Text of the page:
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May 3, 2001


Interferon alpha-2b proven first effective drug treatment for malignant melanoma

A University of Pittsburgh Cancer Institute (UPCI) researcher announced last week the results of a national study confirming the effectiveness of the first and only effective therapy for high-risk malignant melanoma patients.

The study found that interferon alpha-2b (INTRON A) dramatically increases relapse-free and overall survival rates in such patients, said John M. Kirkwood, professor and vice chairperson of research, Health Sciences, at Pitt and director of the UPCI Melanoma Center.

Without this drug therapy, which is given after surgery, patients have a 1.5 times greater chance of relapse and death, researchers found.

"This report confirms our earlier evidence that interferon alpha-2b should be the standard adjuvant therapy for high-risk melanoma patients," Kirkwood said. "If physicians aggressively treat melanoma patients with this regimen, the epidemic number of deaths from this type of cancer will be reduced."

Malignant melanoma is the deadliest form of skin cancer; 47,000 cases were diagnosed last year, doubling the number found 20 years ago. Malignant melanoma is the No. 1 cancer-related cause of death in Americans aged 25-30.

Melanoma patients considered to be at high-risk are those with primary tumors greater than 4 mm in depth or whose melanoma has spread to the lymph nodes.

Study results were published April 27 in the Journal of Clinical Oncology.


Artificial lung reported to be on the horizon

A Pitt researcher who has developed a device that functions like a temporary set of lungs told a group of heart and lung transplant surgeons April 26 that such technology could have a tremendous impact for the nearly 750,000 patients with emphysema, chest trauma or acute respiratory distress, about 150,000 of whom die each year.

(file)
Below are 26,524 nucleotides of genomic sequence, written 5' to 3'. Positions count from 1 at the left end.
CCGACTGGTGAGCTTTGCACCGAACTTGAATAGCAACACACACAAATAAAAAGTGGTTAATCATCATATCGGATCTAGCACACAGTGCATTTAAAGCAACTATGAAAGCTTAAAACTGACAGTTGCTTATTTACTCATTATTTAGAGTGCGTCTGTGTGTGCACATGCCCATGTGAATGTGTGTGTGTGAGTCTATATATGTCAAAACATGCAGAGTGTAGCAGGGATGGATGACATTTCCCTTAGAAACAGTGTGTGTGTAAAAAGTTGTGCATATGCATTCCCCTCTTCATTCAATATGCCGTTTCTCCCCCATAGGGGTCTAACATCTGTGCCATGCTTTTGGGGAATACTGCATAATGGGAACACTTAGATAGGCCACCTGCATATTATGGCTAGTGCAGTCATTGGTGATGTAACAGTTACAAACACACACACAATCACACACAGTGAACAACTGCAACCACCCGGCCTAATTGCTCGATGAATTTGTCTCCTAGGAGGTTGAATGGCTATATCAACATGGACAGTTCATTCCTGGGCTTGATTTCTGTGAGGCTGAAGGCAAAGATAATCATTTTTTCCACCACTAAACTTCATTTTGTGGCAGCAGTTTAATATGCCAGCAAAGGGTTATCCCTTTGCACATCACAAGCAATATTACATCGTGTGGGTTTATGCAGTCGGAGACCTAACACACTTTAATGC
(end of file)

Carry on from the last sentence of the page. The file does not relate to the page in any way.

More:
A potential application also exists for military personnel and civilians who become victims of chemical warfare or terrorist attack involving toxic gases, reported Brack Hattler, a Pitt professor of surgery.

In a keynote lecture at the 21st annual meeting of the International Society for Heart and Lung Transplantation, Hattler said laboratory and animal studies suggest the device could do an adequate job of exchanging carbon dioxide and oxygen in patients with compromised lungs, allowing the lungs to rest and heal.

"It's an alternative means of breathing," Hattler said.

A clinical trial of the device, called the Hattler Respiratory Catheter, is expected to begin in Europe in about a year. It will be only the second time an implantable artificial lung has been tested in humans. About 10 years ago, clinical testing of another device was halted because the device's design did not allow for sufficient gas exchange. In general, progress to develop an artificial lung lags years behind that of the artificial kidney, liver and heart.

"The artificial lung especially has lingered behind progress with artificial hearts and ventricular assist devices, not because the need for lungs has not been recognized, but because we have not had a full understanding of the engineering problems and the unique material requirements until recent years," explained Hattler, who has devoted the last 14 years to developing an artificial lung.

Together with bioengineer William J. Federspiel of Pitt's surgery department, Hattler has created an intravenous respiratory assist device that is easily inserted through a vein in the leg and positioned into the vena cava, the major vein returning blood to the heart. It consists of hollow fiber membranes that introduce oxygen into and remove carbon dioxide from the body. Key to its design, and a distinction from the device that failed, is a central balloon within the fibers that can inflate and deflate at a rate of 300 beats per minute to move the fibers and mix the blood. This allows for more efficient oxygenation of blood and removal of carbon dioxide. Respiration takes place even though the lungs are severely injured and functioning poorly.

The surface area of two lungs is about the size of a tennis court. The Hattler Catheter has a surface area equivalent to an 8 x 11inch sheet of paper and can perform about 50 percent of the gas exchange requirements of an adult. Blood is exposed to a tiny amount of foreign biomaterial — less than a half a square meter — minimizing the likelihood that there would be an infection or clotting caused by the interaction between blood and a synthetic surface, Hattler reported.